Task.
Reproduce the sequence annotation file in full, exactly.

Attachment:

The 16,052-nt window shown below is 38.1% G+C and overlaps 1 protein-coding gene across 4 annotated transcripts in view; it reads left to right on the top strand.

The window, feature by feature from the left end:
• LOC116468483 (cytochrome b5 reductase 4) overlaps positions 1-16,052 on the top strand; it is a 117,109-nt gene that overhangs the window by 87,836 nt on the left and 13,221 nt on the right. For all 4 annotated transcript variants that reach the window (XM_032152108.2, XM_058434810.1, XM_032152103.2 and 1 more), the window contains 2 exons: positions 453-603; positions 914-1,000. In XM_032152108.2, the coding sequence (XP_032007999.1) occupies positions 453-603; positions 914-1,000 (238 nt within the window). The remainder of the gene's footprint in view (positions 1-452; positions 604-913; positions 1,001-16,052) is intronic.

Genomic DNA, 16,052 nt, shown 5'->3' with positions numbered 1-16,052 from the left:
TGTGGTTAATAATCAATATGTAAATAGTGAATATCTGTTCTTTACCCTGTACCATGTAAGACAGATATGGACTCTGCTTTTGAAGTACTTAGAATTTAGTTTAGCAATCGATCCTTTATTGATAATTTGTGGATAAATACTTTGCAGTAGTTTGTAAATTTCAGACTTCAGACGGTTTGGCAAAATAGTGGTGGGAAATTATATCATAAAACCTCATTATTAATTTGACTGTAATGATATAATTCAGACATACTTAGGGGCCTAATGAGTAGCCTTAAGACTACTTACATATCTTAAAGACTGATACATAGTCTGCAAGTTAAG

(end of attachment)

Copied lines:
The 16,052-nt window shown below is 38.1% G+C and overlaps 1 protein-coding gene across 4 annotated transcripts in view; it reads left to right on the top strand.

The window, feature by feature from the left end:
• LOC116468483 (cytochrome b5 reductase 4) overlaps positions 1-16,052 on the top strand; it is a 117,109-nt gene that overhangs the window by 87,836 nt on the left and 13,221 nt on the right. For all 4 annotated transcript variants that reach the window (XM_032152108.2, XM_058434810.1, XM_032152103.2 and 1 more), the window contains 2 exons: positions 453-603; positions 914-1,000. In XM_032152108.2, the coding sequence (XP_032007999.1) occupies positions 453-603; positions 914-1,000 (238 nt within the window). The remainder of the gene's footprint in view (positions 1-452; positions 604-913; positions 1,001-16,052) is intronic.

Genomic DNA, 16,052 nt, shown 5'->3' with positions numbered 1-16,052 from the left:
TGTGGTTAATAATCAATATGTAAATAGTGAATATCTGTTCTTTACCCTGTACCATGTAAGACAGATATGGACTCTGCTTTTGAAGTACTTAGAATTTAGTTTAGCAATCGATCCTTTATTGATAATTTGTGGATAAATACTTTGCAGTAGTTTGTAAATTTCAGACTTCAGACGGTTTGGCAAAATAGTGGTGGGAAATTATATCATAAAACCTCATTATTAATTTGACTGTAATGATATAATTCAGACATACTTAGGGGCCTAATGAGTAGCCTTAAGACTACTTACATATCTTAAAGACTGATACATAGTCTGCAAGTTAAG